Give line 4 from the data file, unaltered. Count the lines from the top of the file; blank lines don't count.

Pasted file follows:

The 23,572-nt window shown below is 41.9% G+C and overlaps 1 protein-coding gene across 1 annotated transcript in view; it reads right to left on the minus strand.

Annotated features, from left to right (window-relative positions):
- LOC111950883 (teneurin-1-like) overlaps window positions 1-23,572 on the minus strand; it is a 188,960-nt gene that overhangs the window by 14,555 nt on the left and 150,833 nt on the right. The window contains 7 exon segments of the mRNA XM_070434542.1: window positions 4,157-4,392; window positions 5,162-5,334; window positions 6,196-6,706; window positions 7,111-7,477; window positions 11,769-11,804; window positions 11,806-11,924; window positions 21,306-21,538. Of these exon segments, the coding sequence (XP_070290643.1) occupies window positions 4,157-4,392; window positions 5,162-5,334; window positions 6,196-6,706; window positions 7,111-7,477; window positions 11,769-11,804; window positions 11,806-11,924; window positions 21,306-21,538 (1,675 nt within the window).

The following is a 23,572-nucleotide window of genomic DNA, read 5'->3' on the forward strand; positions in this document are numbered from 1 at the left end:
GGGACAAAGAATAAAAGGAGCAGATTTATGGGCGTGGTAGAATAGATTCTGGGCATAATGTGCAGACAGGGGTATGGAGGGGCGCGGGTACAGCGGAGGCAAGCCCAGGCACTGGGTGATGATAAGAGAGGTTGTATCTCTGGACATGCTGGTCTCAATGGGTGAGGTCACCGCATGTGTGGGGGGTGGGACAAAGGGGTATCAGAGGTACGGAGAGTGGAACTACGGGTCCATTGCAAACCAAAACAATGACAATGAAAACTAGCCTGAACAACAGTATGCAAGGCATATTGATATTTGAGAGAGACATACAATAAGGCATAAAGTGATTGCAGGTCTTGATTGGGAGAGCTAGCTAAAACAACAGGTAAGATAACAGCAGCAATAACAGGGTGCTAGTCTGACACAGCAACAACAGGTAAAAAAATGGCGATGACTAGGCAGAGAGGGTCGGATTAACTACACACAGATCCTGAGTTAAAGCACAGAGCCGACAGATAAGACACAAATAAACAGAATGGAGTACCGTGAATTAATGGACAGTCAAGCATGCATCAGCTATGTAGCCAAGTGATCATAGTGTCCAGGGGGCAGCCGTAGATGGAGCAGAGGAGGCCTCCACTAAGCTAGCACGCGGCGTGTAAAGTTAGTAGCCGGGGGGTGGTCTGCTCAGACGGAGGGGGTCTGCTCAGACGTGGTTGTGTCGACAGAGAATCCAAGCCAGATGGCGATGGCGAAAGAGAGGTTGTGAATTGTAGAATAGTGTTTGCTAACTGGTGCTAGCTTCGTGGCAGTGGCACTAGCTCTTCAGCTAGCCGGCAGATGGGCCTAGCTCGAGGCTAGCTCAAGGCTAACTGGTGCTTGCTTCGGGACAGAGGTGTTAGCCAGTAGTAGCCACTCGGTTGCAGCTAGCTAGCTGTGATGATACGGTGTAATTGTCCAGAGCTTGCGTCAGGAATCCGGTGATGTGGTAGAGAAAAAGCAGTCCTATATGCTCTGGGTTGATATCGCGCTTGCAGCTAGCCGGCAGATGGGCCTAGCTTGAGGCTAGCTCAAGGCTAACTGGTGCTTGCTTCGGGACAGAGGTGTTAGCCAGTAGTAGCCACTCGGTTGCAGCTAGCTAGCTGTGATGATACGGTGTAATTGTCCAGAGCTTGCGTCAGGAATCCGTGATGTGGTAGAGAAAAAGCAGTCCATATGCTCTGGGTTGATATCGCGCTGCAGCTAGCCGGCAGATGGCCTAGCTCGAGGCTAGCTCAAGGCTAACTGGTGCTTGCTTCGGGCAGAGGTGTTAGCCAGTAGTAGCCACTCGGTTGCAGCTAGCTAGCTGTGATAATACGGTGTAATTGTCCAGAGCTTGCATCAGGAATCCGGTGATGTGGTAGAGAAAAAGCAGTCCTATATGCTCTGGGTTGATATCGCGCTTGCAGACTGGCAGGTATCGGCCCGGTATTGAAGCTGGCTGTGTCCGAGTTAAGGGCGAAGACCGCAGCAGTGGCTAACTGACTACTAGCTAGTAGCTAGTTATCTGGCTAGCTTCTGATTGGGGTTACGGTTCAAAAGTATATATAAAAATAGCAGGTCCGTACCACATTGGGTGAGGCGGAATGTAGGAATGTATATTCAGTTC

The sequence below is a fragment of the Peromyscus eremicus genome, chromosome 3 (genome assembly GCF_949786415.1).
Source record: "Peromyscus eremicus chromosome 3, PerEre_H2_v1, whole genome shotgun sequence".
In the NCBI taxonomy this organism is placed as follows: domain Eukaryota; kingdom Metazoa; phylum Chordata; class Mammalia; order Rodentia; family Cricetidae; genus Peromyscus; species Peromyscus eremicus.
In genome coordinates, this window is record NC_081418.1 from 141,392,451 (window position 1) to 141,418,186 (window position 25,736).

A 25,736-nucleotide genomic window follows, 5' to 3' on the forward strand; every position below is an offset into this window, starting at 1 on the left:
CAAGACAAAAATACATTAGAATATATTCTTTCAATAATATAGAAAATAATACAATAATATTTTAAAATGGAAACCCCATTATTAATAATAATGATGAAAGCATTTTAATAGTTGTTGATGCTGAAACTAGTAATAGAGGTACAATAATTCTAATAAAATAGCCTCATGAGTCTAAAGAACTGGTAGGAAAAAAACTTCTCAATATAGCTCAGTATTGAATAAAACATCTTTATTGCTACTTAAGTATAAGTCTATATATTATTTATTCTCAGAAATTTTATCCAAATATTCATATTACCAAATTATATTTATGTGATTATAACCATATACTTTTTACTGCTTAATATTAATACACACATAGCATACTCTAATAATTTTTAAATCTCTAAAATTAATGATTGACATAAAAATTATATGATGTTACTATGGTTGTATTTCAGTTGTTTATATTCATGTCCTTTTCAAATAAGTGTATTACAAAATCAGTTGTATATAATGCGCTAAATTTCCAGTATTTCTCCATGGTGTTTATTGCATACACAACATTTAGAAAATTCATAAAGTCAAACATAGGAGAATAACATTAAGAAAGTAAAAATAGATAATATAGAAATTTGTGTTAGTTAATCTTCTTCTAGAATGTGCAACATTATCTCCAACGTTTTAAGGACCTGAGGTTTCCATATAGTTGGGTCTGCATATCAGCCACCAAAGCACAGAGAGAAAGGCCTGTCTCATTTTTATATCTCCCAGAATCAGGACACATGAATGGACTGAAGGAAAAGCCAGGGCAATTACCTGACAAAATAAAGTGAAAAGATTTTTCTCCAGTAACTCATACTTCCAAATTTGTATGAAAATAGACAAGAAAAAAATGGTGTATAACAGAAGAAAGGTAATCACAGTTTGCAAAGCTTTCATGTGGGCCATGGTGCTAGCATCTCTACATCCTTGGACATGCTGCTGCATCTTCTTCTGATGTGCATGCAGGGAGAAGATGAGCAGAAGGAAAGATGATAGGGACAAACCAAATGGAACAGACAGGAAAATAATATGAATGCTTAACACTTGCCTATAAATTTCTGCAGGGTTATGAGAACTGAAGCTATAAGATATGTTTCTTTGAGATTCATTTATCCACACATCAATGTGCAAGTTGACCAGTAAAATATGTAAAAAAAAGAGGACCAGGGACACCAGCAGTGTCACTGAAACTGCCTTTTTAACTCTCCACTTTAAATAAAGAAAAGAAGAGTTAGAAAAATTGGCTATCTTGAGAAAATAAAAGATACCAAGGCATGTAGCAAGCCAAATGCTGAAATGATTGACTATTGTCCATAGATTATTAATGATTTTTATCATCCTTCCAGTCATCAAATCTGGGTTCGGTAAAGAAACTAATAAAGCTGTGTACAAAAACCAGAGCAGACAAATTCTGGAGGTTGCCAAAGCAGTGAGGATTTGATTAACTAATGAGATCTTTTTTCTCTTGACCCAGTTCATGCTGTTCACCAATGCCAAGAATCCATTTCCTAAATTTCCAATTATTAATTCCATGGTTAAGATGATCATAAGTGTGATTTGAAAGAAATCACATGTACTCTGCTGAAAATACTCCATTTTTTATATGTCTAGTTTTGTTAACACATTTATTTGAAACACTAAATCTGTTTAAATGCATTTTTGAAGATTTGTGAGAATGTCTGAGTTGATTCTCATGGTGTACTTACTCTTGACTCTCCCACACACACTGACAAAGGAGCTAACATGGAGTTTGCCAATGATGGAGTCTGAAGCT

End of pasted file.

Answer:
The following is a 23,572-nucleotide window of genomic DNA, read 5'->3' on the forward strand; positions in this document are numbered from 1 at the left end: